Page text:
Poulter Delivers, Royal Mail Doesn’t


Monday, 1st October: The main headline this morning was the successful revamp to NAFTA, after the US, Canada and Mexico all came to a fresh trade agreement, effectively scrapping the existing North American Free Trade Agreement (NAFTA). This helped buoy shares, especially in the US once Wall Street opened and it simultaneously strengthened the dollar, peso and Canadian dollar. As we write the S&P is 0.65% higher and the Dow sits almost 1% higher. Staying in America Tesla shares rocketed at the opening bell after Elon Musk agreed a settlement with regulators that otherwise could’ve potentially forced him out the company. It brings a swift end to what may have potentially mean the loss of the firm’s leader and huge disruptions to operations, not to mention funding headaches. The settlement was also met with quarterly production figures for the Tesla Model 3, which remained in line with guidance at 53,000 during Q3. They had made less than 29,000 models during the previous quarter.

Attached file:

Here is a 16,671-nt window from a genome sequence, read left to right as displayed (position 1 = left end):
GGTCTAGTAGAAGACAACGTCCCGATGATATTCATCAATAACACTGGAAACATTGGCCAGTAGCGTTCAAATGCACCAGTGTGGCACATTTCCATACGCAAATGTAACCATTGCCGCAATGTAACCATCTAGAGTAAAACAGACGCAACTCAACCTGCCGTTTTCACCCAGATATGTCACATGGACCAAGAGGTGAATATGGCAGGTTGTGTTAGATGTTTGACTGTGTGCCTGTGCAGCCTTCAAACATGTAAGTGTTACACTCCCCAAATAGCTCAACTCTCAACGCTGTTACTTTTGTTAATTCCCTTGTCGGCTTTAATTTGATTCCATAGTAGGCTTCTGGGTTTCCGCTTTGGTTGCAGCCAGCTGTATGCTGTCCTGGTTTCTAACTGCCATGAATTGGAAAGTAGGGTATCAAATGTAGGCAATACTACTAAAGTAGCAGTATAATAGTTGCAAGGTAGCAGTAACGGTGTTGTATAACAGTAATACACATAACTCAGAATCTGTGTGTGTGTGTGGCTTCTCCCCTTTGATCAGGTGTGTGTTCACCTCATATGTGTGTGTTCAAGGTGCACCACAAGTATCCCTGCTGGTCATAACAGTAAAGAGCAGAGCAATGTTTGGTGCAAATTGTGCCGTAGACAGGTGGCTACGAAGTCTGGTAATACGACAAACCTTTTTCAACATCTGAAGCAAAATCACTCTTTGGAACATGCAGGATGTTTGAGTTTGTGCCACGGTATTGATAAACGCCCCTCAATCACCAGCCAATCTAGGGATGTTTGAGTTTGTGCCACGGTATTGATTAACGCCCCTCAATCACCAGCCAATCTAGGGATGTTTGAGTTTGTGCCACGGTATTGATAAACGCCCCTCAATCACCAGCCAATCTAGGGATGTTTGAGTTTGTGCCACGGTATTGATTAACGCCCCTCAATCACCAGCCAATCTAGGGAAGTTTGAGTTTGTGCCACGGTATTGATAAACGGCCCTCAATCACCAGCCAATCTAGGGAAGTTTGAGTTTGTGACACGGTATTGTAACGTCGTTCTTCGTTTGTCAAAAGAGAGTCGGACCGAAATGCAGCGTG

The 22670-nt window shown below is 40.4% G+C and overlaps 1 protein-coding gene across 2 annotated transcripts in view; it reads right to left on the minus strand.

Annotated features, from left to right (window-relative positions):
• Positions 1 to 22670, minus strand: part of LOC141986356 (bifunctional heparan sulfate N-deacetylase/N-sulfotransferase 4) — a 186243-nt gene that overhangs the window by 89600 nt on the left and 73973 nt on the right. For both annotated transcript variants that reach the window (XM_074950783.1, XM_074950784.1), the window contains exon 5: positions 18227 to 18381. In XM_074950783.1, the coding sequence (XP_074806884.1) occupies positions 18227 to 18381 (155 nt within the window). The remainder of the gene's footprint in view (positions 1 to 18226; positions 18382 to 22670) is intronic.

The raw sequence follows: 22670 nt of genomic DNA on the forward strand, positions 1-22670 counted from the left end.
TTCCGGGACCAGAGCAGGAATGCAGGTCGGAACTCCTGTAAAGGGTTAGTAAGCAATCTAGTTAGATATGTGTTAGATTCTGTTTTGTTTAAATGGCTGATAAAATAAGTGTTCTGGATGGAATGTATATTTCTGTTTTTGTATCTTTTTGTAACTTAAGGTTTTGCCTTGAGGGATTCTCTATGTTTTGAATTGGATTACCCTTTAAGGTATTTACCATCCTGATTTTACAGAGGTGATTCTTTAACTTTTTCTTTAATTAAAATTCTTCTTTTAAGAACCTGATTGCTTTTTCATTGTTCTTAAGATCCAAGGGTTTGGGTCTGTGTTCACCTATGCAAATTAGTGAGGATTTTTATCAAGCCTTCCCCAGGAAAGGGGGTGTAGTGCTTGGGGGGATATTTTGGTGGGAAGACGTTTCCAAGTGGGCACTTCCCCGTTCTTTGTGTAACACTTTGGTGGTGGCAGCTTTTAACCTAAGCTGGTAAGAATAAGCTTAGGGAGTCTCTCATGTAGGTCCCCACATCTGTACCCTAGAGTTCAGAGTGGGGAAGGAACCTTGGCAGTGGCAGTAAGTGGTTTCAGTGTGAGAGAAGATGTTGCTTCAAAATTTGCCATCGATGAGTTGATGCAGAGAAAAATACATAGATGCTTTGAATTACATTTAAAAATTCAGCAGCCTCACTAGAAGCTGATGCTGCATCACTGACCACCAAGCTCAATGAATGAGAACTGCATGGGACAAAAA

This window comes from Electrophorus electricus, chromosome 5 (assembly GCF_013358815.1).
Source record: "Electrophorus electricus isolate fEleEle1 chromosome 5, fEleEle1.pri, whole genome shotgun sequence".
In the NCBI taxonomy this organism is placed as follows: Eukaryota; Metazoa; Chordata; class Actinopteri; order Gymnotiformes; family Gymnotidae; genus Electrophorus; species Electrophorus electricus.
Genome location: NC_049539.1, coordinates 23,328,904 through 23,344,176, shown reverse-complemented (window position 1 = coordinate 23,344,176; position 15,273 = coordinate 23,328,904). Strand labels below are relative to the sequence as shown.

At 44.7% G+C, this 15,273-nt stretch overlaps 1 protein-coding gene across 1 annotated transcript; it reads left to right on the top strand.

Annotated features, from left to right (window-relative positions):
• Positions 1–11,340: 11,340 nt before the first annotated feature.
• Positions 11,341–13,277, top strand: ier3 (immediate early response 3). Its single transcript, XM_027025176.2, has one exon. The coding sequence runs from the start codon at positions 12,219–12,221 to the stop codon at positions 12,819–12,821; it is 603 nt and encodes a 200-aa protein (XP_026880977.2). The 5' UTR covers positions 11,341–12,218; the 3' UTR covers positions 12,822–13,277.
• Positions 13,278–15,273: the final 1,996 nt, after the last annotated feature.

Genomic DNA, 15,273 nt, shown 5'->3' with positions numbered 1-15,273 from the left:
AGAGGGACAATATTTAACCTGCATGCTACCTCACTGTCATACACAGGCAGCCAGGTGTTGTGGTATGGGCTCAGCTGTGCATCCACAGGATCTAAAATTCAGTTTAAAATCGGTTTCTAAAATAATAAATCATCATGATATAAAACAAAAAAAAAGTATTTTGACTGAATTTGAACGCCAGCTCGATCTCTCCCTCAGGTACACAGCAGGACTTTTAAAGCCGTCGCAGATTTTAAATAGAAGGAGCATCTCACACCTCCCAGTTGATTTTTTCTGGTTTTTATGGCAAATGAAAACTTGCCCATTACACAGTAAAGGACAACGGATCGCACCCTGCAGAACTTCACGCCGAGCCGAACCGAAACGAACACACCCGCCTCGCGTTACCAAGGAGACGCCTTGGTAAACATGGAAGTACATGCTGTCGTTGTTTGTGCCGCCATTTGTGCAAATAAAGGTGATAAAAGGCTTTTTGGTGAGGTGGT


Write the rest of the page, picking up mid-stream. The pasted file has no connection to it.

Back in the UK, budget airline shares were amongst the hardest hit to begin the week, after Ryanair announced strikes would hit profits and Easyjet was hit by a broker downgrade. The rising cost of fuel also gave more reason for investor caution. On the day Easyjet finished 7% lower and Ryanair saw shares close 12.8% lower.


Easyjet shares were only kept from the bottom of the FTSE by Royal Mail, who saw shares plummet almost 18% to begin October. Was it because their most valuable employee was at the Ryder Cup? Possibly, but Ian Poulter’s absence for a few days shouldn’t warrant such a decline. The move was in fact caused by their latest update which announced that adjusted operating profit would be below last year’s level and that UK productivity was significantly below plan.

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